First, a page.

A Novel Update


I haven’t posted an update on my novel-in-progress for quite some time because – drumroll – I have been too busy writing it. Twenty-five thousand words and counting.

I am finding the novel writing process fun, fascinating, boring, difficult and addictive (sometimes all in one afternoon.) But most important of all – it’s happening. A part of me thought I would have given up by now. I am delighted to find that I have persevered. I could no more stop now than I could stop talking (and as my long-suffering partner would attest, that’s a powerful comparison.)

My greatest challenge so far has been writing the middle chapters – the bits you want to skip because they’re all a bit too hard and you just want to rush your way to the exciting climax. (Ah, isn’t that true for so many things in life.)

Starting isn’t a problem. You set off with a whizz and a bang, embarking on your writing journey with a full tank, virgin pages and the tantalising promise of adventures to come. You’re excited. You dream about your ten-book publishing deal and the literary awards that will inevitably rain down upon you. At your internationally publicised book launch, Salmon Rushdie will shake your hand. A bitter Stephanie Meyer will try to slip a mushy vol-au-vent into your handbag at the after party. J. K. Rowling will send you brilliant and vaguely magical hate mail. Publishing magnates will gauge competitors’ eyes out with letter openers in an undignified scrap over the discarded drafts of your next novel. You can see the movie credits rolling already, and you fantasise about your teary but dignified walk to the stage to receive your Oscar for Best Novel Ever to be Turned into a Movie (Even Better Than Harry Potter.)

You introduce characters. You set the scene. You establish what’s what. Everyone is enthusiastic (apart from your friends / colleagues / the chap in the corner shop whose eyes glaze over as you tell them for the twentieth time that you’re “writing a novel. No really, I am.”)

At the end, the relief at finally finishing the bloody thing makes you want to weep.

But the middle? Think of Sam and Frodo half-way to Mordor. Or that bit in Voyage of the Dawn Treader where they get lost in the fog. Or Coleridge’s Rime of the Ancient Mariner (Day after day, day after day, / We stuck, nor breath nor motion; / As idle as a painted ship / Upon a painted ocean.) Geez. He could have been writing about me.

Like a vindicated hypochondriac, I felt enormously relieved when a rather wise author friend told me that my condition actually had a name. The phenomenon is called the “Second Act Sag.” (Relieved as in: Thank God, it’s not just because I’m total gobshite. This is a writer’s condition. Made me feel part of the club, actually.) He explained the simple concept:

You start with a hiss and a roar, establishing key roles, setting up conflict, introducing themes. That’s Act One. Act Two is like the end of the honeymoon period. The wheels, previously whizzing around in well-oiled smugness, start to wobble. Then loosen. Then fall off. You turn this way and that, unable to get your bearings. Confused and disorientated, you end up meandering in a literary desert, or (and please forgive the rather clumsy mix of metaphors), struggling through a swamp of dead-end paragraphs, redundant ideas and incomplete phrases. By Act Three you’re back on solid ground, tackling the classic Crisis – Climax – Resolution arc with renewed vigour.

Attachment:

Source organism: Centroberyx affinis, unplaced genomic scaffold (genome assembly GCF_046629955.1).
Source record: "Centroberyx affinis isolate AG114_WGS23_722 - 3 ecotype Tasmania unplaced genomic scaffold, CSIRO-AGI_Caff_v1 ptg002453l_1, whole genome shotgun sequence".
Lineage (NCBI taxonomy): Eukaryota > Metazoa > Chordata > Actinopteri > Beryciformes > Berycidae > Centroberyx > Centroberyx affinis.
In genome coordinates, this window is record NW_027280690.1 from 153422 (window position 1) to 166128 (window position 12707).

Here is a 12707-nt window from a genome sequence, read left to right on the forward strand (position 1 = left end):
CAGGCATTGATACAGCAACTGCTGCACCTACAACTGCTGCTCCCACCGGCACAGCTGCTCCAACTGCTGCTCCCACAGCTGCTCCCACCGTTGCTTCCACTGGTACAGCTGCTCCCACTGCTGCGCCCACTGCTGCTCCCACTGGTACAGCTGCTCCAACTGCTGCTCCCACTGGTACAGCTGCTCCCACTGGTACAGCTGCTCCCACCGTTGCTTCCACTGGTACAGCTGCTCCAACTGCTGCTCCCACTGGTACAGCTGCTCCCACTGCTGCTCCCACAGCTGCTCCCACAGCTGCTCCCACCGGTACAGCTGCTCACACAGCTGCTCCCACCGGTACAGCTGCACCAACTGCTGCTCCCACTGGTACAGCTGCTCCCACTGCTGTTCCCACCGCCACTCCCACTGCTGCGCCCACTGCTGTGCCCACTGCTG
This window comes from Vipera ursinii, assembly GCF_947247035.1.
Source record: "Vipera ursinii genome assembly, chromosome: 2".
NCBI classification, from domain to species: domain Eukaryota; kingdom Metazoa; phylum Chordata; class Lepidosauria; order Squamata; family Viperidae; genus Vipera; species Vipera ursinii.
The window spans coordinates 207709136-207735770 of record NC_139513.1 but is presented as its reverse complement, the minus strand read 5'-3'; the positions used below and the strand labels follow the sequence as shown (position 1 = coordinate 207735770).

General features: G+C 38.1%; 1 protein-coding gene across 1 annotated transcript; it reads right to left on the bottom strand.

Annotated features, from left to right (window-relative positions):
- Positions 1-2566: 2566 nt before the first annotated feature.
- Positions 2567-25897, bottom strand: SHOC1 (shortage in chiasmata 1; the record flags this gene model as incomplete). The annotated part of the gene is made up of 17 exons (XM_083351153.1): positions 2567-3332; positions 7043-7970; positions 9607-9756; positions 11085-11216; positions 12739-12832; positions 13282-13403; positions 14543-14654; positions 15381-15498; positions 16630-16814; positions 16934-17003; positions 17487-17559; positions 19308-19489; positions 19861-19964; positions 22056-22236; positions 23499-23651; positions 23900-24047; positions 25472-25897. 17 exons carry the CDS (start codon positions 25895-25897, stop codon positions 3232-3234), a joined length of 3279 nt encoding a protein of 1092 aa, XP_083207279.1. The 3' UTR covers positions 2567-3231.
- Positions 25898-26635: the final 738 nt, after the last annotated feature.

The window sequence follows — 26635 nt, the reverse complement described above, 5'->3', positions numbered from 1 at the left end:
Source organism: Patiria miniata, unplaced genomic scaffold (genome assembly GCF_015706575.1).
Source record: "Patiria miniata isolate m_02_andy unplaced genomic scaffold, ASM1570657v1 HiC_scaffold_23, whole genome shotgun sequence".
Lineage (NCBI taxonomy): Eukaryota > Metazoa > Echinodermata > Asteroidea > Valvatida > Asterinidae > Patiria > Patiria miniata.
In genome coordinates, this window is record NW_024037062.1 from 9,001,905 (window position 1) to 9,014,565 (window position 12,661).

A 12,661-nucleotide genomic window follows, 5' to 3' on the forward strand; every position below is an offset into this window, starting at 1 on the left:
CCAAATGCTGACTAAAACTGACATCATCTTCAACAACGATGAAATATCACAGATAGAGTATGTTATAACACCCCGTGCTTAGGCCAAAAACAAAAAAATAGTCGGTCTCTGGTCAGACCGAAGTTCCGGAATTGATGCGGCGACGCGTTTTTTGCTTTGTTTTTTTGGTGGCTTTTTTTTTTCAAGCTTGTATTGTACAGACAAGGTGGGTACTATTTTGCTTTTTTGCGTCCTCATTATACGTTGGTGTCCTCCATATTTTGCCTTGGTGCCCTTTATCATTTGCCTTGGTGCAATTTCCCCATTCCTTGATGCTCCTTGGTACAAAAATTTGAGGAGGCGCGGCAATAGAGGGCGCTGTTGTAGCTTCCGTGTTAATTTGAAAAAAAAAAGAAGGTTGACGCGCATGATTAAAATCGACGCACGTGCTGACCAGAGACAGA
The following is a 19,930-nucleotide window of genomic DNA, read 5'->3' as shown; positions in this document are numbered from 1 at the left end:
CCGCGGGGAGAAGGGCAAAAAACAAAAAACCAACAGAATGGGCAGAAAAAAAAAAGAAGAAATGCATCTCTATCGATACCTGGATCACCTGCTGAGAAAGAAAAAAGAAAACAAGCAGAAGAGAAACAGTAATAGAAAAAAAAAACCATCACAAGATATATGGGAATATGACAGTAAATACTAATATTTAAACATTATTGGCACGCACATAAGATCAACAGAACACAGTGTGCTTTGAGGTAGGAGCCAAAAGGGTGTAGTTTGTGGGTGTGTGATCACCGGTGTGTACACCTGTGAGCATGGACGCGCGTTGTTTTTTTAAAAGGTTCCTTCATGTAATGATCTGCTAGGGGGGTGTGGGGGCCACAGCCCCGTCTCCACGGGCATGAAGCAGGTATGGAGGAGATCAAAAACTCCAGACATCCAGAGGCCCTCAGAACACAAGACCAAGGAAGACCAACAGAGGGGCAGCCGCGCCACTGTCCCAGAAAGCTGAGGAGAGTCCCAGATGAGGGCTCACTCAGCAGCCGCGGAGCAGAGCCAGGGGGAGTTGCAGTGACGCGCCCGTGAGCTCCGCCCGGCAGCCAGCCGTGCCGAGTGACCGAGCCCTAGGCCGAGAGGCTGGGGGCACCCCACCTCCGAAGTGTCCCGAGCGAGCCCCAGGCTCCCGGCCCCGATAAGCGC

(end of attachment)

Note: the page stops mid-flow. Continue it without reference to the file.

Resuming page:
At one point I didn’t just sag, I came to a grinding halt. I was completely and utterly stuck; interned in plot la-la land, not knowing what the f#!k was going to happen next, or how I was going to move my characters towards the already determined finale.

So I took a step back and decided to write a detailed plot synopsis to get everything clear in my head. I followed the same rather wise author’s advice that everything should be driven by character (i.e. if you are unsure what happens next, make sure you know your characters well enough so that when they come to a fork in the road, you know instinctively which fork they would choose.)

By Jove, it worked! I had needed a road map; something solid and tangible to guide me as I continued. Don’t get me wrong, I’m all for writing as the spirit leads and seeing where your pen takes you. When I started I had a vague idea of the overall plot and where I was headed, but most days I just sat down and started writing, without referencing forward or back. All very well, but at this stage, it was clear that I needed some kind of “anchoring” to feel confident enough to push on.

So here I am at 25,000 words and I can’t stop thinking about my characters and my chapters and how I’m going to craft the next sentence, establish the next scene or pull the next heart string. So often now I find myself in that sweet spot where the words flow, the images pop and I know instinctively what should come next. Sometimes I look at a section I’ve written and I get a bit teary because it is what I wanted to write, but didn’t think I could. (And sometimes I move the whole lot to the Trash because it is so cringe-inducingly awful. But hey! You win some…)

When I started writing my novel I had no idea it would turn into such a major undertaking. Remember my earlier post (A Novel Ambition) in which I blithely declared I was aiming to finish it in October? Baaaaaaahahahaha. Ah, those Halcyon days. That Age of Innocence. That….anyway. I know better now. I’m going to get this thing written and professionally assessed and edited and published (either by one of those clamouring publishing magnates or by myself), but my timeline has gone out the window.

Be sure to keep an eye out in the next week for a short extract, and for more hints and tantalising tidbits over the summer (or winter, depending on where you’re reading this). It’s about time I teased you just a little.

Excited? Ah, never mind. I am.

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